I’m in love with water. Particularly water that babbles over beaver dams in the summer, ripples with the startled flight of a mallard in the fall, clinks with breaking ice in the winter and rages in muddy madness in the spring runoff. This is my Michigan River, shrouded with dense stands of yellow, red and ochre willows, looping through flooded expanses of marsh with more curves than a Chinese acrobat.
A river in name only, the Michigan would more properly be considered a brook if it were tumbling down the Appalachian mountains. You mustn’t think of rivers like the Mississippi or Rio Grande when you think of the Michigan, because generally it’s not more than 15 feet wide and is only deep when melting snow swells the channel. Except, of course, for the ponds that build up behind the beaver dams.
One summer morning on my way to check the horses, I saw a large cow moose emerging from the willows next to one such pond. I’ve sighted moose hundreds of times, and I still stop every time I see one. Expecting this one to bolt back from whence she came, I was delighted to see her daintily enter the water instead. She minced in, bringing to mind a 1920s bathing beauty unhappy with the water’s temperature. The river was at its annual summer low, shallow enough in many places for me to walk across without water seeping in my shoe tops.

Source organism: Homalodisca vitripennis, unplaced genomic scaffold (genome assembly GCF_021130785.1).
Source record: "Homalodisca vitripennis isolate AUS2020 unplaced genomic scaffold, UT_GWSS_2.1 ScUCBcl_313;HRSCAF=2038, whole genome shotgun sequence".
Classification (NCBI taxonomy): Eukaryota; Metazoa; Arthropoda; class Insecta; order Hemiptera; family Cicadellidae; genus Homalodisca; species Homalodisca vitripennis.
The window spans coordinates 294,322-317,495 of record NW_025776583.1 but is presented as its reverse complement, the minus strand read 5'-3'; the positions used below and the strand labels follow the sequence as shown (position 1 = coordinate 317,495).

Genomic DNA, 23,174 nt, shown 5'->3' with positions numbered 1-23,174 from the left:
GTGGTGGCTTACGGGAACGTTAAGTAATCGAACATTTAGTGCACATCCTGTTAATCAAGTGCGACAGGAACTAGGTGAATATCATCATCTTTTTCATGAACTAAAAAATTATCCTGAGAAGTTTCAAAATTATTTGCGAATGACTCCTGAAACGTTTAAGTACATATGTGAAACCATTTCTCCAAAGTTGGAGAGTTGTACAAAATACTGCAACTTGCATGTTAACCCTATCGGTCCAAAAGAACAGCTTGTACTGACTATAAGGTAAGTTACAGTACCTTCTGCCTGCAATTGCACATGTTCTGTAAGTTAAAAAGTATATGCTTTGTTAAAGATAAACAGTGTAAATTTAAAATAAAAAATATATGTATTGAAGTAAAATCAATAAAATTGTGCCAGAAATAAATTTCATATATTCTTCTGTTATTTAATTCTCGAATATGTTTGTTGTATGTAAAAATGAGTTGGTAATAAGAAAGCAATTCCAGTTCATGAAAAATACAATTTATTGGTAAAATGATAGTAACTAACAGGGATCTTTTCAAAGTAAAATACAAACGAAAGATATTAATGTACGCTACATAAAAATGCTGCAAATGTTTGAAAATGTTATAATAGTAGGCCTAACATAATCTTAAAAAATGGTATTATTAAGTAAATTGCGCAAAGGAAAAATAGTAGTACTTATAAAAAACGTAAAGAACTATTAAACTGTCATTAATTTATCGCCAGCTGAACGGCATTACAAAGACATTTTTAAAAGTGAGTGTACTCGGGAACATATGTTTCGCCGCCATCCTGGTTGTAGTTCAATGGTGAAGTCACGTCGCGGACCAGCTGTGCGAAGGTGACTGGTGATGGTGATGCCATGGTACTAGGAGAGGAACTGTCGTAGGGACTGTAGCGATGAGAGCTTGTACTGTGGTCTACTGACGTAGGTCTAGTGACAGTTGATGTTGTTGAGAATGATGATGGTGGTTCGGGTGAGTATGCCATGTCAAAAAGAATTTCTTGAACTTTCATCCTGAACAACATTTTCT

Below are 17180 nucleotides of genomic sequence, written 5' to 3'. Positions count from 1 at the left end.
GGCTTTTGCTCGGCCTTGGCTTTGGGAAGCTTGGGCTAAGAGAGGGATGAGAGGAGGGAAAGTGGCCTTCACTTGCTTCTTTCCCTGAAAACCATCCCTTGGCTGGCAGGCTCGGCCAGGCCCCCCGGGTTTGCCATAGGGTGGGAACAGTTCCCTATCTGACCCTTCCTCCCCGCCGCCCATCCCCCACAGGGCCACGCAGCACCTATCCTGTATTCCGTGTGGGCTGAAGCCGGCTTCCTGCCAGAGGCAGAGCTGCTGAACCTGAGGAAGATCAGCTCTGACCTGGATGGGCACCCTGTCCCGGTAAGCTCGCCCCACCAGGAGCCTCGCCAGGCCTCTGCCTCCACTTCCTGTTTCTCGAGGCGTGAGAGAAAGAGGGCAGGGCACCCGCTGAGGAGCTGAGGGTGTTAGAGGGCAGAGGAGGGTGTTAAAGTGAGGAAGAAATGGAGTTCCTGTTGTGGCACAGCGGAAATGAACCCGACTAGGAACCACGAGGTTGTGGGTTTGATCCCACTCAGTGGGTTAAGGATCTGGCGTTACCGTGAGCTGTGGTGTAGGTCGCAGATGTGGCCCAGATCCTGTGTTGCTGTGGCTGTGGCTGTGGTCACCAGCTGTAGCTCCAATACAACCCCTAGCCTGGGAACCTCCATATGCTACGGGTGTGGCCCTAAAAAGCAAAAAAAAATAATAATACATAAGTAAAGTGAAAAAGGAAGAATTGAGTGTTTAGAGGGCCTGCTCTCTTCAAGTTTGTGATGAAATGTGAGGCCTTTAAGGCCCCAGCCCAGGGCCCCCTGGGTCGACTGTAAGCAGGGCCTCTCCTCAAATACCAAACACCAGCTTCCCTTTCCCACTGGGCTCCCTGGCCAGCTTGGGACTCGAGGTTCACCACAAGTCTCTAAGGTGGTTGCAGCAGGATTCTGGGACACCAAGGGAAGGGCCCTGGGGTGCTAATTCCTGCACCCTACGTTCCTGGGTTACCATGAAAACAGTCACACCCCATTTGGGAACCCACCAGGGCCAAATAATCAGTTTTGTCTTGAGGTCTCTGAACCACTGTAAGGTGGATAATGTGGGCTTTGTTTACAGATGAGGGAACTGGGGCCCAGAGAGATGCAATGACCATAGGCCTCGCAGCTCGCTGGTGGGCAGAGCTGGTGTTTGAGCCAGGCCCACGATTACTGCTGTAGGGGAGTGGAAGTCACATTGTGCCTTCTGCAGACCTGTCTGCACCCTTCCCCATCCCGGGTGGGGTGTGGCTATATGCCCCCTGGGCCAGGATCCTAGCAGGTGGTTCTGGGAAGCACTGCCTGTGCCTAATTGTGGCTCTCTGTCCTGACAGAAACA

“OK,” I thought. “She’s going to walk to the other side.” It took no more than four steps–which, being a moose, covered a lot of ground– for her to prove me wrong. She wasn’t walking. She was swimming. A six-foot tall moose completely submerged in a beaver pond, the dam for which spanned a river no more than 6 inches deep.
Normally, beavers are the bane of a rancher’s existence, because they build their dams in culverts and ditches. Any beaver with even rudimentary ability can dam a culvert in one night. Any competent rancher can tear that dam out in a morning. And so goes the dance, day and night, build and destroy, till one of them gives up. Usually the beaver.
Having spent countless hours with my arms submerged in frigid water opening up beaver dams, I can personally attest to what marvels of engineering they are. These are not simple piles of sticks. They’re a woven meshwork of willow and aspen, generously stuffed with rocks that the beavers carry down to the water on their tails, the whole sauced with a juicy mud dressing. This work of staggering genius is a major inconvenience to the rancher who needs his ditches and culverts free and clear to move water around his land, rather than oozing into swampy riparian mud.
We liked our beaver ponds. They dotted the Michigan like a string of pearls. And just like pearls, our dams had great value. One summer during the worst drought in memory, they became the neighborhood bar, providing drinking water for, and saving the lives of, a host of animals we normally never saw. During warm spells in winter, when ice plates clung to the river banks, I watched river otters fishing the eddies next to the dams, slithering under the ice shelves, then sliding gracefully onto an ice platform to gulp down trout.
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